I was muddied, bloodied, and soaked, but I had reached my goal. I was standing on the rim of Wailau Valley. Just beyond my toes, the land dropped away steeply to the valley floor 3,000 feet below. Waterfalls streamed down the cliffs that surrounded this lost world as it swept away before me to the north shore of Moloka’i. It was hard to believe that 50 years ago I had descended this cliff and then hacked my way through five miles of jungle to the ocean. I must have been crazy. I was definitely lucky.
That trip across Moloka’i long ago was the most difficult backpacking trip I have ever been on. It was also the most foolhardy, dangerous, and life threatening. In 1969 we had made our way from the south shore of the island to the north shore, hung out on the beach for a few days, then hiked back to our starting point. The day hike I took to the edge of the valley in 2019 was an attempt to relive the easier part of that ill-conceived youthful adventure.
I learned online that there was now a trail. It would be difficult to follow, but the trailhead was easy to find, as it was beside a large heiau (ancient Hawaiian temple). As I drove to where I thought I would find the trailhead, I passed what could have been the heiau. I drove on to a little country store and restaurant, called Manae Goods & Grindz to double check. I was the only tourist in sight. I asked a young Hawaiian woman clerking in the store where I could find the heiau, but she was reluctant to tell me. I got it – she didn’t want some Californian mucking around in a place she considered sacred. I explained that I needed to use the heiau as a landmark and promised I would not touch it. She was convinced and opened up.
In 1969 we didn’t even know there was a trail. We just took off blindly up the mountain. There were five of us in that group, all University of Hawaii students. The trip was Jan’s idea. He had been born and raised on Molokai, where his father was a well-paid agronomist for the pineapple company. Jan invited his friends Chris and our mutual friend, Fred. Fred invited me, and I invited Lou, a fellow chemistry graduate student. I knew just a little about backpacking, and the others knew next to nothing.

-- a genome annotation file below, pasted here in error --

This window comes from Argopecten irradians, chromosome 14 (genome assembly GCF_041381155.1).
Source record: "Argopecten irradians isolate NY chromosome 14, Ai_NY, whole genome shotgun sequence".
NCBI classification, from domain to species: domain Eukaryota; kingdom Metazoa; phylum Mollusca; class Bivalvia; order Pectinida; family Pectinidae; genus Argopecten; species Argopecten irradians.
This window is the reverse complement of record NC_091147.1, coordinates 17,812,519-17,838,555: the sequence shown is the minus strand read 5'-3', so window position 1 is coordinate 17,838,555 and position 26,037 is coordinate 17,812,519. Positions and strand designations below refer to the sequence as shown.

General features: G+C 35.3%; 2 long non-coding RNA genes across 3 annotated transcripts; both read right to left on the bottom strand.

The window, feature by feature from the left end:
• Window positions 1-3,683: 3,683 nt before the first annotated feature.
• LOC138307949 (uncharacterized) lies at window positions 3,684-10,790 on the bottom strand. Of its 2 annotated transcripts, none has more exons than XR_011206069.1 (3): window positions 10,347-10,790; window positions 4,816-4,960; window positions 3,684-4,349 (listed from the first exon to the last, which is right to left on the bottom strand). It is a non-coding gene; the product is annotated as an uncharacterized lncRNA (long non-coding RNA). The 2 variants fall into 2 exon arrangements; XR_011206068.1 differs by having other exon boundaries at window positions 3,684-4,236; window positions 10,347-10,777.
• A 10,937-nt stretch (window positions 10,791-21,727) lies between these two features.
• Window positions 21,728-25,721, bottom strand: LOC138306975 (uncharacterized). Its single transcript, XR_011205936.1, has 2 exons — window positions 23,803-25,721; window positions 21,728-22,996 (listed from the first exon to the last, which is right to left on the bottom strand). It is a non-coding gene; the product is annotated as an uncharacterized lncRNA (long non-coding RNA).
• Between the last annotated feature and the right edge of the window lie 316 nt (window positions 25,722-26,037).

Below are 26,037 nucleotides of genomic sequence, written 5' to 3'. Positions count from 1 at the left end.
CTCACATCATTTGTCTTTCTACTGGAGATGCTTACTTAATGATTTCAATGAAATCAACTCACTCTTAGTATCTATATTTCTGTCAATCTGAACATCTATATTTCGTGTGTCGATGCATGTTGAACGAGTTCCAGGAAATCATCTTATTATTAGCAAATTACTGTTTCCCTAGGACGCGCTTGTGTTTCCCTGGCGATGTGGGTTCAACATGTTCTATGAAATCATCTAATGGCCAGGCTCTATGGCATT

The route left the heiau as a dirt road and soon became a narrow, rocky trail overhung with thorn bushes. Eventually, I came out into a patch of meadow with sweeping views across the ocean to the islands of Maui, Lana’i, and Kaho’olawe. After the grassland, the trail entered the rainforest, where the trade winds dump 300 inches of rain each year. Rain fell intermittently as I worked my way uphill. Even though the slope was moderately steep, this was a swamp because the water could not run off fast enough. Everything was growing on top of everything. New life flourished from dead logs. Tree ferns, vines, twisted trees, mud, rain, and darkness. I lost the trail several times. Panic sets in quickly when one struggles to move in what may be the wrong direction.
The same thing had happened when I was here with my four friends, except that, then, we were always lost in this jungle. We had just followed our compasses and headed north. We got to the rim of the valley at dark and picked our way along the cliff edge until we found a spot flat enough to set up camp. In the rain. In 2019 I found the trail again just before I reached the edge of the valley. From there, the trail plunged down and out of sight. I have heard that slides have wiped out parts of the trail down the cliff.